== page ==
Former Wire star Felicia “Snoop” Pearson made headlines earlier this month when she and dozens of others were arrested and charged for conspiring to sell heroin. The actress—whose role reflected her own real-life history—says she’s innocent and being unfairly targeted. Whether or not that’s true, what’s certain is she’s not unique as an ex-offender who returns to the grasps of the criminal justice system.
The Bureau of Justice Statistics’ most recent study revealed dramatic numbers. Nearly four out of five black people who are released from prison return there within three years; more than half return inside a year. Those numbers tracked people released from state prisons in 1994; the bureau is working now on data for people released in 2005.
The reasons for the churning incarceration are many-fold. But as Colorlines’ publisher the Applied Research Center explained in its 2009 “Race and Recession” report, one big problem is that ex-offenders struggle to get a fair shake in the job market. That’s particularly true for African Americans. Bill Quigley, Legal Director for the Center for Constitutional Rights, broke down the numbers in a 2010 Huffington Post essay.
“Even when released from prison, race continues to dominate,” Quigley wrote, “17% of white job applicants with criminal records received call backs from employers while only 5% of black job applicants with criminal records received call backs.”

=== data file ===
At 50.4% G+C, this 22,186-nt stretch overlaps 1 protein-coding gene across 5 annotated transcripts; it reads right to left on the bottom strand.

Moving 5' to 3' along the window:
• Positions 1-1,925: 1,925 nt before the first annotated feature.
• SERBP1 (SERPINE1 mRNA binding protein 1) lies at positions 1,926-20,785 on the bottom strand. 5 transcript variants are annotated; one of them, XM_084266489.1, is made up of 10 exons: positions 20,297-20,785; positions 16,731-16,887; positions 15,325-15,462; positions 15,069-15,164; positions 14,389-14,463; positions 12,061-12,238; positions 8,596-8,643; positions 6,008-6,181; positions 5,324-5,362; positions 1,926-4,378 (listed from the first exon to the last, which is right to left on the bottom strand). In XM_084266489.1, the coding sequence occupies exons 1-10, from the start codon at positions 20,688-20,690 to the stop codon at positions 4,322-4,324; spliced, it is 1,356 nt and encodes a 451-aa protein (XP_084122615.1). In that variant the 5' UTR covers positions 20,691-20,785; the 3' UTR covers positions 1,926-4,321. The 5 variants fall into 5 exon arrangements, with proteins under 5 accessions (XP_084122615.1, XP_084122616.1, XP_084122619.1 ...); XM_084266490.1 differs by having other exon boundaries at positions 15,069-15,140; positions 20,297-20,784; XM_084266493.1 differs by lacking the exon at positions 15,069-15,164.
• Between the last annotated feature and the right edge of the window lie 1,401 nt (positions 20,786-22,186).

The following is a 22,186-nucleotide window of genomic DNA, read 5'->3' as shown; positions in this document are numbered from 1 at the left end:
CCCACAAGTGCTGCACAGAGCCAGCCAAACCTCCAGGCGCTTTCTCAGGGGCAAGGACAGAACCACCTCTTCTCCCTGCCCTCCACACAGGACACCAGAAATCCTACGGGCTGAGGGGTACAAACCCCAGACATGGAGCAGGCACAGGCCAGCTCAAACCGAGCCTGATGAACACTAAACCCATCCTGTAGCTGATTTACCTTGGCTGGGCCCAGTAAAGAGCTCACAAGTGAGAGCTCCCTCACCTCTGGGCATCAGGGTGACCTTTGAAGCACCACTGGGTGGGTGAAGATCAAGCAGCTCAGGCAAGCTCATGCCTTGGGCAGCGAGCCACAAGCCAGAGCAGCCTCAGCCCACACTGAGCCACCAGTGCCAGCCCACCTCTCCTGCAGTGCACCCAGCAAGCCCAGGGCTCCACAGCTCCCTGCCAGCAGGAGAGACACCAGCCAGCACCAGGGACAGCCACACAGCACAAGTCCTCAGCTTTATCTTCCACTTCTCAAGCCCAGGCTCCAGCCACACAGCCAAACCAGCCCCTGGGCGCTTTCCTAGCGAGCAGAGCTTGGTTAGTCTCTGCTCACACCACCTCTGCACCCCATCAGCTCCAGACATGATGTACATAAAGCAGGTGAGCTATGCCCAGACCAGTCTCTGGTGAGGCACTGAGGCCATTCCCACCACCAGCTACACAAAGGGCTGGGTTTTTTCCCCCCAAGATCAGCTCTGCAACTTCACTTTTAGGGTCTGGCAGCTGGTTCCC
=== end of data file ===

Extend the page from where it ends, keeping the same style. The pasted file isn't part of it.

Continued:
Felicia Pearson was famously given a rare break when “The Wire” star Michael Williams met her in a club and decided she’d be a perfect fit for the show. Since the series’ conclusion, she’s been reportedly trying to beat the odds as a black female actor with a rarely-cast butch persona.
Pearson is among 64 people charged in a joint state-federal prosecution of a large east Baltimore drug gang, according to NewsOne. She is charged in state court with conspiring with two men to distribute heroin.
Local television showed a video of DEA agents leading Pearson from an apartment building downtown to a waiting police van. She was one of 37 people arrested by about 450 federal, state and local officers in Baltimore.
Pearson’s publicist maintains her innocence:
In Felicia’s case, she feels that she is being targeted not only because of her portrayal of the memorable character “Snoop”… but also because of where she is from in Baltimore… Felicia has made strong statements against drugs and violence of any kind. She is focused on living a positive life-style encouraging youth and formerly incarcerated women to make positive choices for themselves.Pearson is currently working on 3 films that are shooting in Philadelphia with T-Town Music Group. She hopes to return to the set immediately, and wants to let fans know she is keeping her head up, prepared to face the new charges against her.
*A previous version of the graphic detailing call-back rates for black and white applicants inverted the numbers by race.